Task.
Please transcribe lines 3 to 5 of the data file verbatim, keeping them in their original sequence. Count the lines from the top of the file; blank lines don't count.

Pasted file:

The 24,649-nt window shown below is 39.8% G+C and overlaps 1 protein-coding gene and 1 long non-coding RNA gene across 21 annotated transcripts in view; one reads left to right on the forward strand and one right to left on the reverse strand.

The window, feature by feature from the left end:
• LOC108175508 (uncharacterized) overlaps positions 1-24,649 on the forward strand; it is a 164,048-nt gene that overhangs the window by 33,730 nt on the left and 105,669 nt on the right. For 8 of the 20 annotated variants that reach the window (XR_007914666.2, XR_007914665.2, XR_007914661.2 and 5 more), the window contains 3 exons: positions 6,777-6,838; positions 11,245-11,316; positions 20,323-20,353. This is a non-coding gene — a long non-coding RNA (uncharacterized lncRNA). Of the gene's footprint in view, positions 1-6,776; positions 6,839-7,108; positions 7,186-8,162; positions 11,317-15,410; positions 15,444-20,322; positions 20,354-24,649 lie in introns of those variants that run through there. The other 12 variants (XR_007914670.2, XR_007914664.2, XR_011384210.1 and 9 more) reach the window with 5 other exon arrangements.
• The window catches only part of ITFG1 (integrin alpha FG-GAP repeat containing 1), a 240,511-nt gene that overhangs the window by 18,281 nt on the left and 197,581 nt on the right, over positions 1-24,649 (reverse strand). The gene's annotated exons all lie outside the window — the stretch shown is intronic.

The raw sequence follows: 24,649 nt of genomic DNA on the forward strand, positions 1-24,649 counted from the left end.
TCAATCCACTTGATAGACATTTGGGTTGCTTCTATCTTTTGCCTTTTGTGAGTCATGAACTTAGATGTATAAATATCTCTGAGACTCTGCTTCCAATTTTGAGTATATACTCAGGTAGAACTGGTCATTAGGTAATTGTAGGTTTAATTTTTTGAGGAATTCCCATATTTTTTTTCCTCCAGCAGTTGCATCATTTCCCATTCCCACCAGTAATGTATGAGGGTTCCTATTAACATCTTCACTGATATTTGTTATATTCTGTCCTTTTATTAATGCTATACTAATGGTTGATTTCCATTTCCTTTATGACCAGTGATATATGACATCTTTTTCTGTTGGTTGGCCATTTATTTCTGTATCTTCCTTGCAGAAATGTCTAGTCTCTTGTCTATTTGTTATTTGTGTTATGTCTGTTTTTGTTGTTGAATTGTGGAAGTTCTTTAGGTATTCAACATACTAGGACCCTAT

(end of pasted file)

• LOC108175508 (uncharacterized) overlaps positions 1-24,649 on the forward strand; it is a 164,048-nt gene that overhangs the window by 33,730 nt on the left and 105,669 nt on the right. For 8 of the 20 annotated variants that reach the window (XR_007914666.2, XR_007914665.2, XR_007914661.2 and 5 more), the window contains 3 exons: positions 6,777-6,838; positions 11,245-11,316; positions 20,323-20,353. This is a non-coding gene — a long non-coding RNA (uncharacterized lncRNA). Of the gene's footprint in view, positions 1-6,776; positions 6,839-7,108; positions 7,186-8,162; positions 11,317-15,410; positions 15,444-20,322; positions 20,354-24,649 lie in introns of those variants that run through there. The other 12 variants (XR_007914670.2, XR_007914664.2, XR_011384210.1 and 9 more) reach the window with 5 other exon arrangements.
• The window catches only part of ITFG1 (integrin alpha FG-GAP repeat containing 1), a 240,511-nt gene that overhangs the window by 18,281 nt on the left and 197,581 nt on the right, over positions 1-24,649 (reverse strand). The gene's annotated exons all lie outside the window — the stretch shown is intronic.

The raw sequence follows: 24,649 nt of genomic DNA on the forward strand, positions 1-24,649 counted from the left end.